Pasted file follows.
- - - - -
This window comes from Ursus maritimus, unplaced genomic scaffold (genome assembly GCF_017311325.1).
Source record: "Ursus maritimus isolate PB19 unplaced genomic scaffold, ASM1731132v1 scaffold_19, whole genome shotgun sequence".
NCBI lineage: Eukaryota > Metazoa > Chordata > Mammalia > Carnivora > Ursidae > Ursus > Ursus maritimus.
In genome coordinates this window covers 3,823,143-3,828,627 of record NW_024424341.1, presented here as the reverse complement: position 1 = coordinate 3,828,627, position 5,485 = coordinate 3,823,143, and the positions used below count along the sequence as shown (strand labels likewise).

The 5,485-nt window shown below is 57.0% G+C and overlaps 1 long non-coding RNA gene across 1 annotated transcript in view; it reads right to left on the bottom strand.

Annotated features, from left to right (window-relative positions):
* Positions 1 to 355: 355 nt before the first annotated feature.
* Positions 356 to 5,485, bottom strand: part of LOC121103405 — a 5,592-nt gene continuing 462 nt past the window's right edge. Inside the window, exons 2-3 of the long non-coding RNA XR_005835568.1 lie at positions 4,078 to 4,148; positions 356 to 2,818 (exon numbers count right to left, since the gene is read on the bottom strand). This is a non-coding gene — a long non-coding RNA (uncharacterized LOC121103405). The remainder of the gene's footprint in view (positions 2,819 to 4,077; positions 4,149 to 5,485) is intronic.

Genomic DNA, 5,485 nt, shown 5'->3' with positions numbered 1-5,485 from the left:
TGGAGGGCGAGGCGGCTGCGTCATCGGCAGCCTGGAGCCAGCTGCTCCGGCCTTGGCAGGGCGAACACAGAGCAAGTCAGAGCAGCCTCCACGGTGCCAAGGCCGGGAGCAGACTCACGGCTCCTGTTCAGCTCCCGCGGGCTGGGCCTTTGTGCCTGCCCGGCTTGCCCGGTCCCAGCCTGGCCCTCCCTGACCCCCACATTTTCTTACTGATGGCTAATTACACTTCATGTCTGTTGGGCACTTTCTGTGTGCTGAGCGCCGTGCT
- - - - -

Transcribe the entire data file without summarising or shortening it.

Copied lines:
This window comes from Ursus maritimus, unplaced genomic scaffold (genome assembly GCF_017311325.1).
Source record: "Ursus maritimus isolate PB19 unplaced genomic scaffold, ASM1731132v1 scaffold_19, whole genome shotgun sequence".
NCBI lineage: Eukaryota > Metazoa > Chordata > Mammalia > Carnivora > Ursidae > Ursus > Ursus maritimus.
In genome coordinates this window covers 3,823,143-3,828,627 of record NW_024424341.1, presented here as the reverse complement: position 1 = coordinate 3,828,627, position 5,485 = coordinate 3,823,143, and the positions used below count along the sequence as shown (strand labels likewise).

The 5,485-nt window shown below is 57.0% G+C and overlaps 1 long non-coding RNA gene across 1 annotated transcript in view; it reads right to left on the bottom strand.

Annotated features, from left to right (window-relative positions):
* Positions 1 to 355: 355 nt before the first annotated feature.
* Positions 356 to 5,485, bottom strand: part of LOC121103405 — a 5,592-nt gene continuing 462 nt past the window's right edge. Inside the window, exons 2-3 of the long non-coding RNA XR_005835568.1 lie at positions 4,078 to 4,148; positions 356 to 2,818 (exon numbers count right to left, since the gene is read on the bottom strand). This is a non-coding gene — a long non-coding RNA (uncharacterized LOC121103405). The remainder of the gene's footprint in view (positions 2,819 to 4,077; positions 4,149 to 5,485) is intronic.

Genomic DNA, 5,485 nt, shown 5'->3' with positions numbered 1-5,485 from the left:
TGGAGGGCGAGGCGGCTGCGTCATCGGCAGCCTGGAGCCAGCTGCTCCGGCCTTGGCAGGGCGAACACAGAGCAAGTCAGAGCAGCCTCCACGGTGCCAAGGCCGGGAGCAGACTCACGGCTCCTGTTCAGCTCCCGCGGGCTGGGCCTTTGTGCCTGCCCGGCTTGCCCGGTCCCAGCCTGGCCCTCCCTGACCCCCACATTTTCTTACTGATGGCTAATTACACTTCATGTCTGTTGGGCACTTTCTGTGTGCTGAGCGCCGTGCT